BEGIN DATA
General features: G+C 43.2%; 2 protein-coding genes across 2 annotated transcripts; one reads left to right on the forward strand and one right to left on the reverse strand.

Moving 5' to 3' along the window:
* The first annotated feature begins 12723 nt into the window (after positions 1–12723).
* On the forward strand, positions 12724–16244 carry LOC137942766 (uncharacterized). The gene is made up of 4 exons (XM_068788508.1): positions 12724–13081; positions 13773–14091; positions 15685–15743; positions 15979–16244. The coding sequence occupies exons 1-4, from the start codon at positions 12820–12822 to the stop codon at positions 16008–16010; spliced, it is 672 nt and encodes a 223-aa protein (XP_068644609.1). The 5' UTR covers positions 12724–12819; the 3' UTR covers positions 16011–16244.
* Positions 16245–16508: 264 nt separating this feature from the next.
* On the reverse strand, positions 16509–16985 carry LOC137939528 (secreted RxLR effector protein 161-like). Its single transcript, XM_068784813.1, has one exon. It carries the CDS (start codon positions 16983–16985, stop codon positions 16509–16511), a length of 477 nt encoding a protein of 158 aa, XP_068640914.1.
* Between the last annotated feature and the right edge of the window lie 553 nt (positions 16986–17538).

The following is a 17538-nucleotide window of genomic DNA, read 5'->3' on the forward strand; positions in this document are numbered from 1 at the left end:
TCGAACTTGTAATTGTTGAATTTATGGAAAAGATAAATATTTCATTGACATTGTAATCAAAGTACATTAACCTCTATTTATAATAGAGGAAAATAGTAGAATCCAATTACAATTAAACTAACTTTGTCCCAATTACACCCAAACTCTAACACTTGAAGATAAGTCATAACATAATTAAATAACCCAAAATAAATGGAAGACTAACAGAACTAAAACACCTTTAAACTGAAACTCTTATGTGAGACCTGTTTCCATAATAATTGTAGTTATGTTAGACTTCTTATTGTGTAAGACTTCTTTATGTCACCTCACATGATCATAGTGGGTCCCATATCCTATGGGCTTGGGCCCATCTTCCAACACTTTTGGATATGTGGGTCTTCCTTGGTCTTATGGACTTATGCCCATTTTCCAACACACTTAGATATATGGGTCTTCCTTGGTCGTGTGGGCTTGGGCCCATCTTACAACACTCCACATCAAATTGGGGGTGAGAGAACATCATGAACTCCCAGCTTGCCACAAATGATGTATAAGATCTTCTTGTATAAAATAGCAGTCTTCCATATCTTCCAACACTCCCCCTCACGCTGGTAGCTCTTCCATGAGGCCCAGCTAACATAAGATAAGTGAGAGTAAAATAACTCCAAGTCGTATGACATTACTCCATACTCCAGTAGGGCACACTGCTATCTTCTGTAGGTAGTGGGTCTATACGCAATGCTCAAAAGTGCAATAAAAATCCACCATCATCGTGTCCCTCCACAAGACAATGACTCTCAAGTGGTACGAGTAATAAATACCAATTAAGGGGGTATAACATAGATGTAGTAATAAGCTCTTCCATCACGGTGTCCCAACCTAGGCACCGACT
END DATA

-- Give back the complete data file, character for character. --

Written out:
General features: G+C 43.2%; 2 protein-coding genes across 2 annotated transcripts; one reads left to right on the forward strand and one right to left on the reverse strand.

Moving 5' to 3' along the window:
* The first annotated feature begins 12723 nt into the window (after positions 1–12723).
* On the forward strand, positions 12724–16244 carry LOC137942766 (uncharacterized). The gene is made up of 4 exons (XM_068788508.1): positions 12724–13081; positions 13773–14091; positions 15685–15743; positions 15979–16244. The coding sequence occupies exons 1-4, from the start codon at positions 12820–12822 to the stop codon at positions 16008–16010; spliced, it is 672 nt and encodes a 223-aa protein (XP_068644609.1). The 5' UTR covers positions 12724–12819; the 3' UTR covers positions 16011–16244.
* Positions 16245–16508: 264 nt separating this feature from the next.
* On the reverse strand, positions 16509–16985 carry LOC137939528 (secreted RxLR effector protein 161-like). Its single transcript, XM_068784813.1, has one exon. It carries the CDS (start codon positions 16983–16985, stop codon positions 16509–16511), a length of 477 nt encoding a protein of 158 aa, XP_068640914.1.
* Between the last annotated feature and the right edge of the window lie 553 nt (positions 16986–17538).

The following is a 17538-nucleotide window of genomic DNA, read 5'->3' on the forward strand; positions in this document are numbered from 1 at the left end:
TCGAACTTGTAATTGTTGAATTTATGGAAAAGATAAATATTTCATTGACATTGTAATCAAAGTACATTAACCTCTATTTATAATAGAGGAAAATAGTAGAATCCAATTACAATTAAACTAACTTTGTCCCAATTACACCCAAACTCTAACACTTGAAGATAAGTCATAACATAATTAAATAACCCAAAATAAATGGAAGACTAACAGAACTAAAACACCTTTAAACTGAAACTCTTATGTGAGACCTGTTTCCATAATAATTGTAGTTATGTTAGACTTCTTATTGTGTAAGACTTCTTTATGTCACCTCACATGATCATAGTGGGTCCCATATCCTATGGGCTTGGGCCCATCTTCCAACACTTTTGGATATGTGGGTCTTCCTTGGTCTTATGGACTTATGCCCATTTTCCAACACACTTAGATATATGGGTCTTCCTTGGTCGTGTGGGCTTGGGCCCATCTTACAACACTCCACATCAAATTGGGGGTGAGAGAACATCATGAACTCCCAGCTTGCCACAAATGATGTATAAGATCTTCTTGTATAAAATAGCAGTCTTCCATATCTTCCAACACTCCCCCTCACGCTGGTAGCTCTTCCATGAGGCCCAGCTAACATAAGATAAGTGAGAGTAAAATAACTCCAAGTCGTATGACATTACTCCATACTCCAGTAGGGCACACTGCTATCTTCTGTAGGTAGTGGGTCTATACGCAATGCTCAAAAGTGCAATAAAAATCCACCATCATCGTGTCCCTCCACAAGACAATGACTCTCAAGTGGTACGAGTAATAAATACCAATTAAGGGGGTATAACATAGATGTAGTAATAAGCTCTTCCATCACGGTGTCCCAACCTAGGCACCGACT